By Caitlin Lally, Marketing and Communications intern
At 4,666 meters (15,308 ft) amid the mountains of Patacancha, Peru, I greeted Viviana in her native tongue of Quechua.
“Allianchu compañera,” I said as I leaned in for a kiss on the cheek.
After taking a walk with her and listening to her explain the uses of various medicinal herbs, I took a few moments to ask her some personal questions about life in the rural community.
A weaver since she was eight years old, Viviana joined the Songuillay cooperative as a weaver and also is helping to lead sustainable tours. Now, 21-years-old, she is the mother of two-year-old son, Roy.
“When I’m not working — but I always have to work — I enjoy playing with my son,” she said as we passed alpacas basking in the glow of the afternoon sun on the mountainside.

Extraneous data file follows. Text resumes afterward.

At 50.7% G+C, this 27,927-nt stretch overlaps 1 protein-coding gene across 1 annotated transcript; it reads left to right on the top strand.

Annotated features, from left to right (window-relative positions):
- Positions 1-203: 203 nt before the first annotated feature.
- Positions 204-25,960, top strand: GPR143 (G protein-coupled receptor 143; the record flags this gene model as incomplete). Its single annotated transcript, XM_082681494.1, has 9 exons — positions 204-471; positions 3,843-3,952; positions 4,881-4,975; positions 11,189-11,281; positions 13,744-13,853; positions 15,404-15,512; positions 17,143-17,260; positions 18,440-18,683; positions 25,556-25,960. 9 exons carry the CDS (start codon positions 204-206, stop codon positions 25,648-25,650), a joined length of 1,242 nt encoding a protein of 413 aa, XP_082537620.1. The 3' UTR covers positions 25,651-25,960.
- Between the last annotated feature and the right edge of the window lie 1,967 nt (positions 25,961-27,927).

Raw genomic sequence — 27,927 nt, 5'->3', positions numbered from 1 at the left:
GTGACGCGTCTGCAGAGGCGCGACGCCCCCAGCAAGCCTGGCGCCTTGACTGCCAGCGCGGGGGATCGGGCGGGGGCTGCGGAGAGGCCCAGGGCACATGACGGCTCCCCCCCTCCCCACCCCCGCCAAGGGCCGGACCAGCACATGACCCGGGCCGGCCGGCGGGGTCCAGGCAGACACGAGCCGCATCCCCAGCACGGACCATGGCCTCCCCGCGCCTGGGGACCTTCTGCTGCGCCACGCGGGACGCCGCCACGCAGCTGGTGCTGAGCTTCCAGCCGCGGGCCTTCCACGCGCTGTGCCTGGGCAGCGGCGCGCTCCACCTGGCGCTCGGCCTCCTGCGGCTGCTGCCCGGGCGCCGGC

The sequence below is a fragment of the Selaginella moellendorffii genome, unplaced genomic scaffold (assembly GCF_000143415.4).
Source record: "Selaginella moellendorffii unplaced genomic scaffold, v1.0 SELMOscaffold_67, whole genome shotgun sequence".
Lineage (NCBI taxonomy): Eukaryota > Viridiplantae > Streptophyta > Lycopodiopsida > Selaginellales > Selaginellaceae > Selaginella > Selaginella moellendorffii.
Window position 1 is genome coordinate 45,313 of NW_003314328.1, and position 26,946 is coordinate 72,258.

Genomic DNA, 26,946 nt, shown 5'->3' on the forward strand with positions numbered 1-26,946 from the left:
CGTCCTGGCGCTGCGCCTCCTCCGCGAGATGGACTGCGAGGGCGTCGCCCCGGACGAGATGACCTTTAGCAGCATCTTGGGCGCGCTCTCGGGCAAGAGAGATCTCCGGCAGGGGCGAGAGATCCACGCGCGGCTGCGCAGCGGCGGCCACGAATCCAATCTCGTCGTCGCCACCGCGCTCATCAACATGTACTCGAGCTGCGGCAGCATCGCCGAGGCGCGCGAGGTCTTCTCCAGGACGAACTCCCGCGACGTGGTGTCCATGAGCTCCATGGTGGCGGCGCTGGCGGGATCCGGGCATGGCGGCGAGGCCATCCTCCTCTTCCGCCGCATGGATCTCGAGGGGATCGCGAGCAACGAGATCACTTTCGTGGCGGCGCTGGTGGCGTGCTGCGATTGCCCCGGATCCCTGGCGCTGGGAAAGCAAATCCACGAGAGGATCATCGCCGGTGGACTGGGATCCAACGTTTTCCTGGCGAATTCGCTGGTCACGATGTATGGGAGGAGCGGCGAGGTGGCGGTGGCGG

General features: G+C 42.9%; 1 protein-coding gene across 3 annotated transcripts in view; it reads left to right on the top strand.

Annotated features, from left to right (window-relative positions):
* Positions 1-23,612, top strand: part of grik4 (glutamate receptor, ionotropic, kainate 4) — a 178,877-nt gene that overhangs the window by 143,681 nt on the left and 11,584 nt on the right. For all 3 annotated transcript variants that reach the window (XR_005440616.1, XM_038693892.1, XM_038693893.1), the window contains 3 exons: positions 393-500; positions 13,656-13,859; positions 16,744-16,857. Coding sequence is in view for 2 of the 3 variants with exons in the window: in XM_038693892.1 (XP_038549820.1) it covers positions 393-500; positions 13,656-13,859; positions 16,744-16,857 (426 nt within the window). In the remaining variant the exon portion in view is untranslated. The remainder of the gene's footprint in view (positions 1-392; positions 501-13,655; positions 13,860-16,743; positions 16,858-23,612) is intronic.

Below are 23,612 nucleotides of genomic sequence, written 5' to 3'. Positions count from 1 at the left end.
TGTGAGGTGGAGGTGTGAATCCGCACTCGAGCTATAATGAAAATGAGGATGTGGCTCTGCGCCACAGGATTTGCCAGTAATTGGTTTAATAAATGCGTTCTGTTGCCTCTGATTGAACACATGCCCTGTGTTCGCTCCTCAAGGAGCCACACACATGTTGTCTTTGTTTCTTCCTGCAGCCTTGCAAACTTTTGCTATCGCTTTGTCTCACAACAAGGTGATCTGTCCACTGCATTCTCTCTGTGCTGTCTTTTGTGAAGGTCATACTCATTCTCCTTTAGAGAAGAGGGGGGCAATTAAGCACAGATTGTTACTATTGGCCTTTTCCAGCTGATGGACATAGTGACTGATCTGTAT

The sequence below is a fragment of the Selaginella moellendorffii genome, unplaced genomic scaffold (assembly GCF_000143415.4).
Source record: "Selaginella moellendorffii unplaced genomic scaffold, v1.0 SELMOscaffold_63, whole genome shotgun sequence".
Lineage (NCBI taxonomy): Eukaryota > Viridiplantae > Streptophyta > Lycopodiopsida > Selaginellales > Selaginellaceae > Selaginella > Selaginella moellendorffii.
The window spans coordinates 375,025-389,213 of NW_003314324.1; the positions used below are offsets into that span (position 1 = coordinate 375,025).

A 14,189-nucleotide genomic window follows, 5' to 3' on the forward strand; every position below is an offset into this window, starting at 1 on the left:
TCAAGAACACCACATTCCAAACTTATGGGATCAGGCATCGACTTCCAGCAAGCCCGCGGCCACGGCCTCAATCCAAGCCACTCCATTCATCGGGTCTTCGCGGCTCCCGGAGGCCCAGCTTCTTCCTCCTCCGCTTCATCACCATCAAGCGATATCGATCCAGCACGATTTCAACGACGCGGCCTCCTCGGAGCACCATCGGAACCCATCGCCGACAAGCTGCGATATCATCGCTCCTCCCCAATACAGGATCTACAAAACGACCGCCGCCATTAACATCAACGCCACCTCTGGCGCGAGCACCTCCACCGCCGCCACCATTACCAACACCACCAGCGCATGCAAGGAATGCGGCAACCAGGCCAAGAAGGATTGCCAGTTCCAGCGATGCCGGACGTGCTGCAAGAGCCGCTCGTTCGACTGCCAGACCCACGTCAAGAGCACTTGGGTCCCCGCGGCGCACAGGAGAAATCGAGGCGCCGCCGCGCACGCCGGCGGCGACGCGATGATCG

Her favorite color, yellow, stood out on her manta among the lush green landscape and piercing blue sky. She said mantas are her favorite thing to weave because they’re difficult, yet fun.
Viviana grew up in Patacancha and has never travelled far outside of the community. She learned Spanish by attending school, in which she is currently a third-year student. Through Awamaki, she also learns business skills to further support her family and livelihood.
“My dream is to get married and learn English,” Viviana said with a spark in her eyes. Her and her partner of three years, Américo are working hard to earn enough money to tie the knot.